February 07, 2022
A wide, thick, V-tapered back is the true sign of a dedicated lifter. Building one takes time and effort. It separates the men from the boys in the gym. There is a reason for the saying “shows are won from the back” in bodybuilding circles. If you want to build yourself a barn door back, you need to base your training on a foundation of barbell exercises. They provide the best bang for your buck and a unique challenge for your back musculature.
In this article, we'll explain exactly why barbell back exercises are so great and the training variables you need to employ, and then we will show you how to do 8 of the best barbell exercises so you can develop a broad, thick, V-tapered back.
The back is a complex network of inter-connected muscles. To fully develop your back it’s important to understand the muscles involved and how best to train them. Let me begin by giving you a quick overview of the anatomy and functions of the muscles of the back. This information will help you to create a training program that completely trains your back and allows for maximal development.
Sitting beneath the lats, the erector spinae muscles appear as two bulges running parallel to the spine before being covered by the trapezius.
The Iliocostalis is the lateral most muscle, then the longissimus, and finally the spinalis is the closest to the spine. These can be broken further into regions and sections. Briefly, they originate along the vertebrae and ribs, starting from the sacrum and iliac crest. They insert on higher vertebrae and ribs, extending to the mastoid process on the jaw and occipital bone on the back of the skull. Contracting these muscles results in back extension.
The lats are the bodies widest muscle covering the whole back (excluding the trapezius). The lats have multiple origins. The vertebral origin attaches to the bony projections on T7-L5, spanning from the mid to lower back. The costal, iliac and scapula origins are from the bottom 3-4 ribs, the iliac crest and inferior angle of the scapula (the bottom inside corner), respectively. The lat has one insertion: the floor of the intertubercular groove of the humerus. Between the pectoralis major and teres major, the lat goes under the arm to attach at this groove - which is an indentation running vertically down the front of the humerus.
Their primary functions are shoulder extension, medial rotation, and adduction of the upper arm. Shortening the lat brings the upper arm to your side, meaning pull-ups, pull-downs, and rows really target the lats.
The trapezius is a broad and flat muscle. It's shaped like a pair of triangles: with corners at the base of the skull and mid-back and furthest tips on each shoulder. The trapezius has 3 distinct regions: superior, middle, and inferior.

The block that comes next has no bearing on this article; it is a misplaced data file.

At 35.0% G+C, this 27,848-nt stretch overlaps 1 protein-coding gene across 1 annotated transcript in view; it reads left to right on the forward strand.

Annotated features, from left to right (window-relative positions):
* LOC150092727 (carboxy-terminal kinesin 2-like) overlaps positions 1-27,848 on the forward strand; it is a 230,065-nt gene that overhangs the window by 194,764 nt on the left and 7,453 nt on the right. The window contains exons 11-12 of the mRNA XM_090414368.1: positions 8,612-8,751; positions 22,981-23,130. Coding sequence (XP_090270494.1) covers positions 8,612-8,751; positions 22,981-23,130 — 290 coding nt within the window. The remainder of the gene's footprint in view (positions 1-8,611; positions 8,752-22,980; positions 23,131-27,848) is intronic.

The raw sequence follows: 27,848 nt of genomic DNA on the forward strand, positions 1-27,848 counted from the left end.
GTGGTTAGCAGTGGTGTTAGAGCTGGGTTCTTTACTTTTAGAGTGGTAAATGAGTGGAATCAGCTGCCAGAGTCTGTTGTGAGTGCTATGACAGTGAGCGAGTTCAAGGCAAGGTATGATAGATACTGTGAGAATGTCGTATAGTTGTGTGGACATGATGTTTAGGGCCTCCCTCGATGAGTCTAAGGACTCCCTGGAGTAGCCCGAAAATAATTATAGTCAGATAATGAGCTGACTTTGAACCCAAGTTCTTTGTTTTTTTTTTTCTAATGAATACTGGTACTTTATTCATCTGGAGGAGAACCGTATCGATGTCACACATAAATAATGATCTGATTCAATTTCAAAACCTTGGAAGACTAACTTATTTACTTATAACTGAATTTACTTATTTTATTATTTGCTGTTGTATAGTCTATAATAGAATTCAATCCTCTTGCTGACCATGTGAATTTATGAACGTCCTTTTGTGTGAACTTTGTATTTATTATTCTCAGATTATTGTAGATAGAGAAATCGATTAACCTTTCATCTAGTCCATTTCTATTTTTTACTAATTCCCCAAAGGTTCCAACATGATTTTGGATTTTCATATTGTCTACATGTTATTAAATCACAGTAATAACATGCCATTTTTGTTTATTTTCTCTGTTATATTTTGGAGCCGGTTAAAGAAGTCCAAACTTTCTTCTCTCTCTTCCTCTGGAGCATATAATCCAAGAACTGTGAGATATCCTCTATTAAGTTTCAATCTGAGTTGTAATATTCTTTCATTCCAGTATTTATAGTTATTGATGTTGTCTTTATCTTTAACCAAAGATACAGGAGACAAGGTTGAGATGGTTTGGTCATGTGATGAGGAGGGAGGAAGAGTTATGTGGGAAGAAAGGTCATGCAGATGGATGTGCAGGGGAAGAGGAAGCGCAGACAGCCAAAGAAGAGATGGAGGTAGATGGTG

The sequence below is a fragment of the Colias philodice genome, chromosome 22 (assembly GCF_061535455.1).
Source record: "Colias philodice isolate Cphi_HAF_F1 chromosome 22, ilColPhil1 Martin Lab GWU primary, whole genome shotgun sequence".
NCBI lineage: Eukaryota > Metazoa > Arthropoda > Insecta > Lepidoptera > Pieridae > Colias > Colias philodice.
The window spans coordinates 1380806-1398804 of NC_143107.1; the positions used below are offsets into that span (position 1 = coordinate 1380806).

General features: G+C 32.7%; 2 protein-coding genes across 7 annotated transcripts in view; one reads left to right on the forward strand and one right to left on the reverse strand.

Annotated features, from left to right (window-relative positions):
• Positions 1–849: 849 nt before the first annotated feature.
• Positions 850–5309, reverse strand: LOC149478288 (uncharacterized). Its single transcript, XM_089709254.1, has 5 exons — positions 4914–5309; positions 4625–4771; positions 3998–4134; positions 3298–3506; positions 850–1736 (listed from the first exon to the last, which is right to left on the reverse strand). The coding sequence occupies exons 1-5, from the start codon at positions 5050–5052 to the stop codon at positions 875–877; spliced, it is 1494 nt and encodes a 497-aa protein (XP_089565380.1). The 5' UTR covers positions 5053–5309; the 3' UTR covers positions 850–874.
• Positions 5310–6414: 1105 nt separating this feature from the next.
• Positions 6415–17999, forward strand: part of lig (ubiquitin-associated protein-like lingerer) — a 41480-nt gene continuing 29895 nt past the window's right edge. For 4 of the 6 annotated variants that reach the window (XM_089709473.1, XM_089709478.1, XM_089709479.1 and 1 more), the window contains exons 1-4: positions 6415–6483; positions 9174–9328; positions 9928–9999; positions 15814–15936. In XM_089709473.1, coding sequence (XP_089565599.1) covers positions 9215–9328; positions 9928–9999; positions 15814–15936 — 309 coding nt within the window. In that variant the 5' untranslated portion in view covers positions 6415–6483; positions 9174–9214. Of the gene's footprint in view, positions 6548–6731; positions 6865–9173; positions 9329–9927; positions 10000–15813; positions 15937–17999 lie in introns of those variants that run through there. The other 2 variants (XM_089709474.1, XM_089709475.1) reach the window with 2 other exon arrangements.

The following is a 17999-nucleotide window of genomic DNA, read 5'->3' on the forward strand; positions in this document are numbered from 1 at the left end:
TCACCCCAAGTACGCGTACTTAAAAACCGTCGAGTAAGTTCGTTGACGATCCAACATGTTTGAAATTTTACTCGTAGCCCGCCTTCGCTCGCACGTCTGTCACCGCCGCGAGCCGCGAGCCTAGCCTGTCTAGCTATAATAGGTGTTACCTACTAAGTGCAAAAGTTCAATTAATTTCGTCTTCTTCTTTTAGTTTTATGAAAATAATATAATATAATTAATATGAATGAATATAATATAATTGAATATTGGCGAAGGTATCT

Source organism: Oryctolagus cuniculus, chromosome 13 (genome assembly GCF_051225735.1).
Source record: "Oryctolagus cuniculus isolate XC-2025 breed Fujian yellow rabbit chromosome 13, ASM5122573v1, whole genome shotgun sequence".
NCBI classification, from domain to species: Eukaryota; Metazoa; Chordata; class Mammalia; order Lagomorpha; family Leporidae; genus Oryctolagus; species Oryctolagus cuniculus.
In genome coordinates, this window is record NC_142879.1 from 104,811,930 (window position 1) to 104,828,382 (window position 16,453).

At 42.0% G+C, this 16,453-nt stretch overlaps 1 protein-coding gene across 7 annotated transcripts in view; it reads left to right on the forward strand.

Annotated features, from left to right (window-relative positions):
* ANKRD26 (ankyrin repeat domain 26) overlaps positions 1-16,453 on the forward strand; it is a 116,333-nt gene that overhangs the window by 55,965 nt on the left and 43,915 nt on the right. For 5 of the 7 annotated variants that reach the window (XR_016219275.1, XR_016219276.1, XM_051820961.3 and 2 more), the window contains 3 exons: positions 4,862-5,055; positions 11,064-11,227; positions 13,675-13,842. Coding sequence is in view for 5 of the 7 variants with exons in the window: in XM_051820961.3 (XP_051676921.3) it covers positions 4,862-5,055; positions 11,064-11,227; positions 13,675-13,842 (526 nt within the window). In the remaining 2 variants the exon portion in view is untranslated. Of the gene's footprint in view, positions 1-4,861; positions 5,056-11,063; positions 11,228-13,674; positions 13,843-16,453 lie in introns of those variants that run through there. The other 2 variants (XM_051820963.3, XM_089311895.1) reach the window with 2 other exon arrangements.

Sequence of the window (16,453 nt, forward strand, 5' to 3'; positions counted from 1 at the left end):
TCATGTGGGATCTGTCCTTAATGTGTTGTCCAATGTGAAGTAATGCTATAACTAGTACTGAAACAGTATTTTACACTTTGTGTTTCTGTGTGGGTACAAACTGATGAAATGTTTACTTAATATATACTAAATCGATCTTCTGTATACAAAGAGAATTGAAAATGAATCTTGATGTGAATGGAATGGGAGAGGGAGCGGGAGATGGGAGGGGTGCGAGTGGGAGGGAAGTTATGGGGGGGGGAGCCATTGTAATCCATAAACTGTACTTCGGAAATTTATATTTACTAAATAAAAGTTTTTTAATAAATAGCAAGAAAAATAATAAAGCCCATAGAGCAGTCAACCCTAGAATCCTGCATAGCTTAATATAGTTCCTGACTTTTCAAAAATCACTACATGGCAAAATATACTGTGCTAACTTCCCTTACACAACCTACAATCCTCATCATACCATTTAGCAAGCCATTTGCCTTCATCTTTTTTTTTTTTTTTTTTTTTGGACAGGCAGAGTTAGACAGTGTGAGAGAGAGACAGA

The superior (upper) trapezius originates at the medial third of the superior nuchal line and external occipital protuberance of the occipital bone and inserts on the lateral third of the clavicle - a long way to say it runs downwards from the skull's base to the outside of the collarbone. Contraction causes a shrugging motion.
The middle portion originates on various spinous processes and ligaments from C1-T3 in the neck and upper back. It then inserts at the acromion and superior crest of the scapula spine, which is the furthest tip and the top border of the scapula. Contracting this region retracts the shoulder blade, pulling the shoulder blades together.
Finally, the inferior (lower) traps originate from lower down vertebrae, T4-T12, and insert at the scapula spine. These fibers run up from the mid-back to the top of the scapula. Their contraction brings the scapula down and toward the midline, called scapula depression.
Finally, we have the Rhomboids, made up of the minor and major muscles - originating at the spinous processes at C7-T1 and T2-T5, respectively. The minor inserts at the medial end of the scapula and the major inserts at the scapula’s medial border. In short, they originate at the spine and insert on the inside border of the scapula, running at a slight downward angle. Their contraction retracts the shoulder bringing the scapula toward the spine, and their angle causes slight elevation. By inserting on the inside border, they help prevent scapula winging.
While training your back with dumbbells and machines is effective (both for beginners who need lighter loads and help with form and advanced trainees who need more exercise variety and volume) there are some unique benefits only the barbell can provide (again, for both beginners and more advanced trainees)...
More bang for your buck:
Free weights are inherently less stable than machines, requiring significant contribution from stabilizing muscles. A chest-supported machine row might allow you to really focus on one muscle, but a barbell row will provide stimulus to the erectors and traps to hold the bar and remain bent-over while the lats and rhomboids do the bulk of the work to move the bar. Using barbells means you don’t have to train every muscle from every angle every session. This is great for newbies, those with time constraints, or those who want to maximize time efficiency in the gym.
Lift larger loads and progress forever: